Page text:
• Building capacity: actors jointly frame the process of interaction and negotiate substance to address multiple dimensions of a policy problem considering what can be learned for future
In reality test cases were versatile and included application of many knowledge brokering strategies.
Lessons learned for co-design of knowledge
Identifying and acknowledging the context of a specific policy case and IA is crucial: based on the literature and TC experiences WP6 developed a typology of different contextual factors affecting the selection and success of the Knowledge Brokering strategies and individual means and forms of activities in IA. Examples of contextual factors relevant for IA process are presented in Figure 1. A clear challenge for most of the test cases was the interaction with policy makers. One reason for this might be that most – if not all – test cases were rather ‘supply-driven’ meaning that they had been initiated and mainly also planned by LIAISE researchers. Test cases were rather forced to carry out their activities during a certain period (the LIAISE testing period) which was necessarily not tied in with the real-world policy processes or policy makers’ needs. In addition, policy officers have established tendering processes and contacts to the other information producers (e.g. consultants and academia). It became evident during testing that knowing and acknowledging the context of a specific policy case and IA is crucial.
Test cases faced several challenges during the testing process. ‘Match-making’ knowledge brokering approach, for example, was proven to be non-sufficient to embed research-driven tool development process in policy area. It, however, opened up a route for communication between researchers and policy-makers. It might also be difficult for researchers to follow in-house routines of policy-making (e.g. there might be delays in interaction due to bureaucratic reasons). ‘Collaboration’ knowledge brokering approach was less successful for jointly framing the tool development exercise because open policy questions did not fit within the limitations of the existing models. For researchers this appeared as ‘lack of demand for a tool or knowledge’. Furthermore, both researchers and policy-makers might have been reluctant to move beyond ‘business as usual’ in the knowledge exchange during IA. Some researchers also felt that linear IA is process it is too rigid for complex and multi-level policy problems and processes.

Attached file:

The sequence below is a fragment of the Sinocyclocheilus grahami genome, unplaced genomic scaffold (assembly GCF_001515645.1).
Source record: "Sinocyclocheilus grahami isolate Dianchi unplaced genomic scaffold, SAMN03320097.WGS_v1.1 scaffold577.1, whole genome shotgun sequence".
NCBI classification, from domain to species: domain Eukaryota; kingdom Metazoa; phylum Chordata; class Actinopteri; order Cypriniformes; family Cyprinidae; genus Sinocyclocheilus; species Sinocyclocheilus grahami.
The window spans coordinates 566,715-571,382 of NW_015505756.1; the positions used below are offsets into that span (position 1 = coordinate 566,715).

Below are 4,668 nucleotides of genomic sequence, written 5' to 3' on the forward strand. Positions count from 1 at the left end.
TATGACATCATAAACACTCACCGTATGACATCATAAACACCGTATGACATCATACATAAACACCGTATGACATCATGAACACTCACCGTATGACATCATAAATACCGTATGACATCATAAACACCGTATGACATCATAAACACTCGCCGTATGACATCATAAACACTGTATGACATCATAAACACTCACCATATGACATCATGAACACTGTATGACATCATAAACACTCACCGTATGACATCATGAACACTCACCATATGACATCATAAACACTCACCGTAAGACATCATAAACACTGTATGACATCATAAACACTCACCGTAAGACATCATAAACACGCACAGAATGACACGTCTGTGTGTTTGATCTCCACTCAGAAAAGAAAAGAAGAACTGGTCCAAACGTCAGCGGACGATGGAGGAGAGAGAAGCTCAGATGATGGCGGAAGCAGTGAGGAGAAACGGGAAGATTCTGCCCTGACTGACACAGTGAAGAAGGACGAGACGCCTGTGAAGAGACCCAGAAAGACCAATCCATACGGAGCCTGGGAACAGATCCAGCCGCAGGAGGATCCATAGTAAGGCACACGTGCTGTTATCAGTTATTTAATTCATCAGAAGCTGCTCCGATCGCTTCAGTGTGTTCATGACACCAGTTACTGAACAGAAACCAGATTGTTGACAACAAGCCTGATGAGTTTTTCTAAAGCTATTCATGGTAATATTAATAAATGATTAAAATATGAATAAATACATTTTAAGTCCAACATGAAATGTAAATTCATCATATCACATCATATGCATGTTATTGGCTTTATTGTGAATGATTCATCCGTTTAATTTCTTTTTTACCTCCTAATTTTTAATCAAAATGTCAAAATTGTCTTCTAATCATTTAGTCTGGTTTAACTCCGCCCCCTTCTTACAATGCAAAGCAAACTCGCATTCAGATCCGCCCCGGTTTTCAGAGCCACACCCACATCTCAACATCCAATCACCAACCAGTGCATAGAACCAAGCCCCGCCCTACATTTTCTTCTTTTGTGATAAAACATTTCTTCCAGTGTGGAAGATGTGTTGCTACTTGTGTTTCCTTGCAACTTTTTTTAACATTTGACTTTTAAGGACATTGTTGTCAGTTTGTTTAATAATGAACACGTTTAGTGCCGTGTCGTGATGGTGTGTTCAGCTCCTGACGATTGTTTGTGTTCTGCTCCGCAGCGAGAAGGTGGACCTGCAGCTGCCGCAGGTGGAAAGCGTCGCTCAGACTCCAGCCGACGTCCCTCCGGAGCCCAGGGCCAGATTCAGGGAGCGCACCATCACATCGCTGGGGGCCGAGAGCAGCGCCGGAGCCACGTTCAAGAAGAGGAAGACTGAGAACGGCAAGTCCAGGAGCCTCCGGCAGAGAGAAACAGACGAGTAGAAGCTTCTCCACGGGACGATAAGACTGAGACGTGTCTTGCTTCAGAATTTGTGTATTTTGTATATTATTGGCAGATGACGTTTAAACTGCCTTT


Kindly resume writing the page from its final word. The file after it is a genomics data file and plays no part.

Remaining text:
Figure 1 an overview of the issue with relevant lessons learned from the test cases

Table 4 Barriers for successful knowledge exchange in IA identified in test cases include
Policy-makers: Researchers: General:
• Diverse needs
• Thematic thinking vs. SD
• Ownership of IA – no room for out-house researchers
• Monopoly, non-open models
• Timing of knowledge supply
• Power struggle between policy sectors
• Few knowledge producers (national and regional level)
• No second opinions available (national and regional level) • Supply-driven models and tools
• Disciplinary instead generalist approaches
• Competition between researchers, models and dialogs in science
• Gap in use because of publication process
• Different approaches in science/ methods/ disciplines/ ontologies/ worldviews
• Endangering trust is avoided – results not given until final – lack of testing • Selective use of proof
• Pre-defined agendas
• Business as usual relations between actors
• Organizational changes
• Lack of continuity – project based culture
• Broking between tools and policy questions missing
• Very technical focus of IA and use of evidence
• Lack of openness and flexibility
• Non-focus of motivation and objectives of SPI